human drummer vel/time jitter
i wonder what is a realistic reproduction of a groovy drummer. im working on a little note repeat device and i can apply random time and velocity jitter. i think a drummer would have variations in his "notes" in a certain range but smaller variations may have a higher probabillity than bigger variations. by variation i do not mean that a drummer plays quiter and louder parts in a song, i mean the small discrepancy between single hits compared to the quantized timing and vel of a daw. what do you think? O.
I guess you could check this by inspecting some Midi files from the one of the myriad drum grooves out there played by real drummers. You could even do some statistical analysis to measure the extent of the jitter and how it varies across styles and drummers – there are probably papers on it somewhere.
Not quite what you’re asking, but relevant, are some of the points in the .pdf linked to in this discussion:
I would like a discussion on this topic as well. For swing I usually use the old delay the second bang trick. It is a bit boring after a while. It would be brilliant if you could apply the swing options or extracted swing from Ableton to sequences in M4L.
I run a secondary sequencer that controls the timing globally, so that I can do push-pull across an entire sequence, if I want.
that is cool wetterberg, human played drums will always have small variations in bar-length, that is maybe also an important factor.
@roger thanks. interessting pdf. so groove is one thing the other is human jitter. from the pdf : In addition to any ‘pocket’ or groove, any drummer’s timing is slightly random. If your grooves still
don’t sound human enough, try varying the positioning of the hits by about a quarter of a 1/128th.
so they also only recommend random jitter. hmmm my question was if this jitter will be really completely random. i think the drummer will have more nearly perfect hits then hits at the maximum of the jitter range. O.
that may depend on the skill of the drummer. ;)
@grizzle no need for ableton to apply swing to anything. it’s always every second time interval delayed at a certain amount. the ableton grooves are always applied to ALL notes in a clip. a real groove will differentiate between kick snare hihat,…if you still need the ableton grooves use notes in a clip to trigger your m4l sequencer steps OR find out how to read agr fileformat that ableton uses for grooves OR commit a groove to a clip of 16th, 32th or whatever notes and export midi files and use them as groove reference in m4l.O.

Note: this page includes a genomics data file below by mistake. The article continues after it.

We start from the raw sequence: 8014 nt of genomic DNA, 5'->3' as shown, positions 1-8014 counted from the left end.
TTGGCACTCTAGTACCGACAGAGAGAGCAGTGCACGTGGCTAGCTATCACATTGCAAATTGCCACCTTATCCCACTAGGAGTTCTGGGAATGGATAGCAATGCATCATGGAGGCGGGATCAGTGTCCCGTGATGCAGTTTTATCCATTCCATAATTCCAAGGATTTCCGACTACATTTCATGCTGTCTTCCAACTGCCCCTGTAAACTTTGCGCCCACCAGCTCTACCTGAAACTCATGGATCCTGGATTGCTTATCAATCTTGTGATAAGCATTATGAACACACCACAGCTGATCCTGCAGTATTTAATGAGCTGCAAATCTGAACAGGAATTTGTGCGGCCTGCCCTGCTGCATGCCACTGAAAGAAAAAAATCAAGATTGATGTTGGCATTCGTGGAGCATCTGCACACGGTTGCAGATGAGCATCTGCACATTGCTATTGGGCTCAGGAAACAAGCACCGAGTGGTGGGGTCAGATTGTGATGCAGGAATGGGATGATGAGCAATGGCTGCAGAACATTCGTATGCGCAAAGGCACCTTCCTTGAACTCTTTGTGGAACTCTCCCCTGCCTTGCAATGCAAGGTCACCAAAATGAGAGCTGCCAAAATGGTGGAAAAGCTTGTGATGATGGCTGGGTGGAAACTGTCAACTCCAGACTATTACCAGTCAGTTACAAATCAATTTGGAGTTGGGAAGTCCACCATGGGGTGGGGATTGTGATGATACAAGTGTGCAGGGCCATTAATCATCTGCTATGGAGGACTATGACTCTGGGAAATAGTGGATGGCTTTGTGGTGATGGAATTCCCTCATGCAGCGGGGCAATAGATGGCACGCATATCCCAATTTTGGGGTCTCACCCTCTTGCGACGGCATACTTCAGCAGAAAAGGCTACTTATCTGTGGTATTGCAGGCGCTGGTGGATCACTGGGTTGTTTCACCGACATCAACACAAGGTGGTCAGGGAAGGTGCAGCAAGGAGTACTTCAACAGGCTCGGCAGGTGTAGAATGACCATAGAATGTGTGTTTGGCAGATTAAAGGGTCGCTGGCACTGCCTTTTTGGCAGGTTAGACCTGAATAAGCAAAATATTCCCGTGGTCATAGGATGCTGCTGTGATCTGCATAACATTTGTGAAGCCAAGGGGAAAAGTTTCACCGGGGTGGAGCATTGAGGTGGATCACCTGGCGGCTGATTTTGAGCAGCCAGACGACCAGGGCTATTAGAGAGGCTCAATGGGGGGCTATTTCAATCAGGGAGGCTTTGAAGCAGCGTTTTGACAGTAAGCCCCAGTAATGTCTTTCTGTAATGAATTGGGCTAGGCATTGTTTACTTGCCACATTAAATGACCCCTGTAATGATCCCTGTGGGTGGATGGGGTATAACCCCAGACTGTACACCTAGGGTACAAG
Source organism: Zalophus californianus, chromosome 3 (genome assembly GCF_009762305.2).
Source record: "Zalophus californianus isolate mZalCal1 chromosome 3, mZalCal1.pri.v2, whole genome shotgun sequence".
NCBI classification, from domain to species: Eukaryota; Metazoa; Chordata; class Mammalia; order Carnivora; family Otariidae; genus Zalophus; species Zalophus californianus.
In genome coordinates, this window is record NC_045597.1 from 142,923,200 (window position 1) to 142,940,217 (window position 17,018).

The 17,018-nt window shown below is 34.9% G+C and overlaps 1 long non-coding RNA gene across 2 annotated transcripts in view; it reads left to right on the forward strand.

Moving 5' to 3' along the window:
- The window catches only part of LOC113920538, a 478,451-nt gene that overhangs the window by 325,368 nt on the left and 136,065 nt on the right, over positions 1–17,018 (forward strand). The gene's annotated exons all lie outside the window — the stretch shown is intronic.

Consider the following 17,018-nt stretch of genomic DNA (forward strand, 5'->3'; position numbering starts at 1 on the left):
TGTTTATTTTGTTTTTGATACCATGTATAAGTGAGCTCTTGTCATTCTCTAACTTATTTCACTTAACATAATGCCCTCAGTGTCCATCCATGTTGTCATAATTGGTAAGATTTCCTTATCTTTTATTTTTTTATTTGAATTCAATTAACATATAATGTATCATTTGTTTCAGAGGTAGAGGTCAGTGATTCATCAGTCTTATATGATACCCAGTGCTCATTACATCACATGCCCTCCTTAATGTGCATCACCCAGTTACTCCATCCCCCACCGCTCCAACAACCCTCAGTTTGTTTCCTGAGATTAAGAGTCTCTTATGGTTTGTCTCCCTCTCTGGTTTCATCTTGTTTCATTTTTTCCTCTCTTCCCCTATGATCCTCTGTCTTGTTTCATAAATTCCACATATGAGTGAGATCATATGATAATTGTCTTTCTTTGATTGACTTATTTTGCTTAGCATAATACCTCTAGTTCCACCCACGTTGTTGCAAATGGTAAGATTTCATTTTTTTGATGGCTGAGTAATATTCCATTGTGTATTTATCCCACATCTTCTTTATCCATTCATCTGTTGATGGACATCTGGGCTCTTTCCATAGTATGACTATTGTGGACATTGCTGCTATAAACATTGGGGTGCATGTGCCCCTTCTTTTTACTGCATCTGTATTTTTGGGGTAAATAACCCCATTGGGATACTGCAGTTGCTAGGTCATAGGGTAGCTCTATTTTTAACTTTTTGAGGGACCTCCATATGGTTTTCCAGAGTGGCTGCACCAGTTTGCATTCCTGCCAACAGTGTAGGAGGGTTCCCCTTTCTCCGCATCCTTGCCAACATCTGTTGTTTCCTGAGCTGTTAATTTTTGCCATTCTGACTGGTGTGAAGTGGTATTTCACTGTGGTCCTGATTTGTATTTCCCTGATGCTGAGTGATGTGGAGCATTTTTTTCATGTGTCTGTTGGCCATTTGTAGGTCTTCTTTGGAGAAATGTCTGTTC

Btw, when it comes to rhythm, this stuff is really nice: http://smc.inescporto.pt/kinetic/?page_id=19
And whilst we’re talking rhythms, a question that’s been on my mind for a while; when trying to emulate ‘real’ drums, does polyphony matter?
When you hit a skin a couple of times quickly in succession, does the impact of the second beat dampen the decay of the first one, if not straight away, then fast enough to make polyphony redundant?
The reason I ask is I have a big old drum machine patch that I keep thinking I should make poly, but then I’m wondering if it’s actually going to make the sound less, rather than more real – any thoughts?
i definitely check that out. from reading the website it sounds really interessting. to the poly question, this came also to my mind several times. i was convinced that a new hit on a cymbal, snare,.. is completely creating a new oscillation of the batterhead/metal that is somehow canceling the old one but now i’m not shure anymore. maybe the old one is affecting the next, but if so then not in a way you could simulate it by simply mixing the new hit into the prev decay. would be cool to have real drums here to make some tests ;)